Even though it’s impolite to interrupt people, this is a special case in which you are sparing the person their negative feelings. In speaking with a person who begins to tell the story of the death, wait for them to take a breath and jump in saying something—anything—to change the subject to something “lighter.” Refer to #6 Changing the Subject.


13. Question group support.

Some people actually join groups of people, who, like themselves, have experienced a death. Would you believe that there are support groups for parents whose children have died? For widows? For people whose relative or friend died from suicide? From homicide? Can you imagine what the group meetings must be like? People sitting around talking, crying, wailing about the death. How helpful can that be to anyone? If this person is considering joining such a group, do him or her a favor by questioning their motives and by discouraging such a decision. If the person insists, you can say, “It’s your life—but what kind of life is it to be with a bunch of people who are going through much of the same stuff?”


14. Warn them about the “Grief Industry.”

As in every tragedy, there are vultures out there who prey on the weak. They come in the form of “do-gooders” who claim to help the bereaved by offering books, magazine articles (I’ve heard Grief Digest is the worst of the bunch), workshops, conferences, and so-called counseling. You can help protect this person by warning that the grief industry exists for one reason—the reason that drives all of us: money. In addition, these “experts” put out misinformation such as “talk about your grief,” “you never really get back to normal after a significant death,” “support groups can be helpful” and other such garbage.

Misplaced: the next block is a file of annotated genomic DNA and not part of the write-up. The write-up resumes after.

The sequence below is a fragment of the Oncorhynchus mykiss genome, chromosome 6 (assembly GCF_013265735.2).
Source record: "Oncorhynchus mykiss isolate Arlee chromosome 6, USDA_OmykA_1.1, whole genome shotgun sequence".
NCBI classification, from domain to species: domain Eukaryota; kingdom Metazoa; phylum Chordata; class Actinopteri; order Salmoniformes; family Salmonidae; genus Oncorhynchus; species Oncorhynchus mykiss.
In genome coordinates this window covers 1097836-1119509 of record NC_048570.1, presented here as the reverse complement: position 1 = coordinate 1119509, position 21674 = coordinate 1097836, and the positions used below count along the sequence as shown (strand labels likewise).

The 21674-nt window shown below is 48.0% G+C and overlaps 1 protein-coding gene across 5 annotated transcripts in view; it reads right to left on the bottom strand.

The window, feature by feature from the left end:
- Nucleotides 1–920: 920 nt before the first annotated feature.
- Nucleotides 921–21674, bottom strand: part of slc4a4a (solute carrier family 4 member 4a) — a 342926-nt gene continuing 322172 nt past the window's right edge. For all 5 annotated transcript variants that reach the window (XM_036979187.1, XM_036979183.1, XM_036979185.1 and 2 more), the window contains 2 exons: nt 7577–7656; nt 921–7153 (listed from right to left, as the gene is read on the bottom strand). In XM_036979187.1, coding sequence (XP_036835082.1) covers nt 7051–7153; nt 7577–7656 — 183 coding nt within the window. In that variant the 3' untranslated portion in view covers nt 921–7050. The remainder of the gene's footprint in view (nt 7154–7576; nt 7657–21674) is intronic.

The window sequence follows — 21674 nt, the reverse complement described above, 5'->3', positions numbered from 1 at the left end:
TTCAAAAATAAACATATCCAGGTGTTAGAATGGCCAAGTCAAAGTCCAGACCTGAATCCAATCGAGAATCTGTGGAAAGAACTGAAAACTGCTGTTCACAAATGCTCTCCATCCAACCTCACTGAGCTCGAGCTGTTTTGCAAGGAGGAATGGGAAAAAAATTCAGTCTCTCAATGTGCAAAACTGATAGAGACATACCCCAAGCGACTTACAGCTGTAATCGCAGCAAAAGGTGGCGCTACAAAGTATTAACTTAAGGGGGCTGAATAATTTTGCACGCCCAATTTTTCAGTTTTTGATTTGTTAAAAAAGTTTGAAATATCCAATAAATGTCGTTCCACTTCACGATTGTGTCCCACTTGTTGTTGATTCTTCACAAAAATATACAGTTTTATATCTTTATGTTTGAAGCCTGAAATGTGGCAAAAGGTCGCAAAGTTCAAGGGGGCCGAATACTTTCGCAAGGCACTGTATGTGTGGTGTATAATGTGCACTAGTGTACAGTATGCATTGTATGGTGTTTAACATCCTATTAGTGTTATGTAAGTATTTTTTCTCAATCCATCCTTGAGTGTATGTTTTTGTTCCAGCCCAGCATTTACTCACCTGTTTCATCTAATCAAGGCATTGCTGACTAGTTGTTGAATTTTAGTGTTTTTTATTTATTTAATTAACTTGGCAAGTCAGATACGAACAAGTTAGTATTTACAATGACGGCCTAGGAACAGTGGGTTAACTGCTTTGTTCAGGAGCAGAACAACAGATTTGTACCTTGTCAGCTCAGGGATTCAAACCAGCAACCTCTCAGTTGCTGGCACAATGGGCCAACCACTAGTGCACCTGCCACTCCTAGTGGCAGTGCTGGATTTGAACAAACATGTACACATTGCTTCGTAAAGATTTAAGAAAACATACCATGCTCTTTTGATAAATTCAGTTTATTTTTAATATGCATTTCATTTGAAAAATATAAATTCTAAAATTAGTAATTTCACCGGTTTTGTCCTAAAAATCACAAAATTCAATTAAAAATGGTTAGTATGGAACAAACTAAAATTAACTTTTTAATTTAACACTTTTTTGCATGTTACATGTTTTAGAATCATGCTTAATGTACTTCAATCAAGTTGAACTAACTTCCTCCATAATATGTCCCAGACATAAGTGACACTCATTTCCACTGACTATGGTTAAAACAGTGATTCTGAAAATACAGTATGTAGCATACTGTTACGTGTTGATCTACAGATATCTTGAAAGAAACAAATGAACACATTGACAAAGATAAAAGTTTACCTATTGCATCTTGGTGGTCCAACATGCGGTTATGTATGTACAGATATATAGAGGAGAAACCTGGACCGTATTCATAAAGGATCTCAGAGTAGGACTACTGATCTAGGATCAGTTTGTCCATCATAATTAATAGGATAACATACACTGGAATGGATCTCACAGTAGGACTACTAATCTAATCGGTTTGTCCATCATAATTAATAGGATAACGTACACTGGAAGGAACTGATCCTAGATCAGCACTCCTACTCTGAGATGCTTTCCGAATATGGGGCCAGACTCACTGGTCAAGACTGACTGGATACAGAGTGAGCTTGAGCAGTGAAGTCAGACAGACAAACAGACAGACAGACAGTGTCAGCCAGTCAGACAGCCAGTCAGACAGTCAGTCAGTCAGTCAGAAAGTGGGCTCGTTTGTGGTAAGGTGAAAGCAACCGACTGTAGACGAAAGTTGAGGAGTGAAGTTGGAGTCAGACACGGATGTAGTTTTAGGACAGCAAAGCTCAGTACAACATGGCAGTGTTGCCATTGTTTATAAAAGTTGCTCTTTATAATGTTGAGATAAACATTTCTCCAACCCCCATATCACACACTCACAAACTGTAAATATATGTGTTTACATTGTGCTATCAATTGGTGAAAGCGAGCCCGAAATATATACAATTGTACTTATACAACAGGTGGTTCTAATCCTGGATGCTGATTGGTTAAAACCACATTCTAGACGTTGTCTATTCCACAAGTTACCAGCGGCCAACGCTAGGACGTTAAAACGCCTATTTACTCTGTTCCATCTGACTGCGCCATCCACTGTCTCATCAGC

15. Pick a date to draw a line and say, “This has gone on long enough.”

Sometimes this person just needs someone to stand up to their ongoing “grief” and say, “Enough.” And you are just the person for the job. While the person may upset at you now, he or she will thank you someday—just wait.


16. Give them advice:

As you did in #15, give this person the benefit of your wisdom. Helpful statements are:

It’s been a few weeks, time to pack up the belongings.

It’s been a few months. It’s time to move on.

It’s been six months, put away the pictures.

It’s time to say good-bye to the old life and hello to the new one.


17. Get them involved in life again.

This suggestion is related to #8 Distractions. You can speed up the recovery process by keeping the person busy. Movies, dinners, hobbies, sports events, television, and reading are all effective detractors. Think of the last time you saw a good sitcom and you’ll know what I mean. In addition, if you work with this person, you can get them involved in life again by adding more work-related responsibilities. The person will be so busy he or she will not have time to grieve—and that’s a good thing.


18. Empathize with them by saying, “I know just how you feel.”

Even if your loss is not the same, you can always find some element of similarity. If a woman’s husband dies, well—you’ve lost a good friend who moved away. If a man’s sister died in an auto accident, you can bring up the time your dog almost got hit —boy was that scary. Whatever the story you can always find some connection to your life story and proudly say, “Yes, I understand. Something similar happened to me.”


19. Everything happens for a Reason

Remind the person that, since everything happens for a reason, the death of their loved one was supposed to happen and someday they will accept and find meaning in this tragedy.


Let’s get real now. So, there it is: 19 ways to take a bereaved person whose life has already been devastated and make it worse. If you found yourself chuckling at any of these examples, remember that there are people out there—well-meaning people—who retain some of these beliefs. Your job is to go out there and continue to speak up for bereaved people; or if you are a bereaved person, take whatever energy you have left to educate those who claim to help. While it may not directly help you, the words you speak may help those who come after you. And, even though we don’t like to think about it, there are thousands of people who will experience a significant death this year alone. You can help by speaking up. The question is: Will you?


Published in Grief Digest, Jan 2008.